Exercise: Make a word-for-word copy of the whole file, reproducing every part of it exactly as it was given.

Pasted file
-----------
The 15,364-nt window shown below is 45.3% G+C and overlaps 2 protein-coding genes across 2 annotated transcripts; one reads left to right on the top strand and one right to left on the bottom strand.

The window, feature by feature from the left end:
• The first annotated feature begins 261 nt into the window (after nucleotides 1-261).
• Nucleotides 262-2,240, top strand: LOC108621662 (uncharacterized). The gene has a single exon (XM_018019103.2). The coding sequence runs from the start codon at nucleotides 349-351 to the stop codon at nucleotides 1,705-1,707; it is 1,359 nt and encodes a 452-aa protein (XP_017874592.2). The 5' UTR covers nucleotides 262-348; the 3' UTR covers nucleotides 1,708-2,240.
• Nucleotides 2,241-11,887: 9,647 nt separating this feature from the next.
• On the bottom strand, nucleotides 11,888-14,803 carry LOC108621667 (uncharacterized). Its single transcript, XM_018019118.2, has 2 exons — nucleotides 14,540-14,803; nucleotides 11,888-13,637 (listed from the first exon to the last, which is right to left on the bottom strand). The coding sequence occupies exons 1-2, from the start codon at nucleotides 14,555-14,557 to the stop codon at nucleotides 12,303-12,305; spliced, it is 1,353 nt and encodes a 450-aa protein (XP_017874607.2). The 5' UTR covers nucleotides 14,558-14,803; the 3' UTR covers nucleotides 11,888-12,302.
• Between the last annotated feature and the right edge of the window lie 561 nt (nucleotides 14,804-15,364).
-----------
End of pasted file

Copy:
The 15,364-nt window shown below is 45.3% G+C and overlaps 2 protein-coding genes across 2 annotated transcripts; one reads left to right on the top strand and one right to left on the bottom strand.

The window, feature by feature from the left end:
• The first annotated feature begins 261 nt into the window (after nucleotides 1-261).
• Nucleotides 262-2,240, top strand: LOC108621662 (uncharacterized). The gene has a single exon (XM_018019103.2). The coding sequence runs from the start codon at nucleotides 349-351 to the stop codon at nucleotides 1,705-1,707; it is 1,359 nt and encodes a 452-aa protein (XP_017874592.2). The 5' UTR covers nucleotides 262-348; the 3' UTR covers nucleotides 1,708-2,240.
• Nucleotides 2,241-11,887: 9,647 nt separating this feature from the next.
• On the bottom strand, nucleotides 11,888-14,803 carry LOC108621667 (uncharacterized). Its single transcript, XM_018019118.2, has 2 exons — nucleotides 14,540-14,803; nucleotides 11,888-13,637 (listed from the first exon to the last, which is right to left on the bottom strand). The coding sequence occupies exons 1-2, from the start codon at nucleotides 14,555-14,557 to the stop codon at nucleotides 12,303-12,305; spliced, it is 1,353 nt and encodes a 450-aa protein (XP_017874607.2). The 5' UTR covers nucleotides 14,558-14,803; the 3' UTR covers nucleotides 11,888-12,302.
• Between the last annotated feature and the right edge of the window lie 561 nt (nucleotides 14,804-15,364).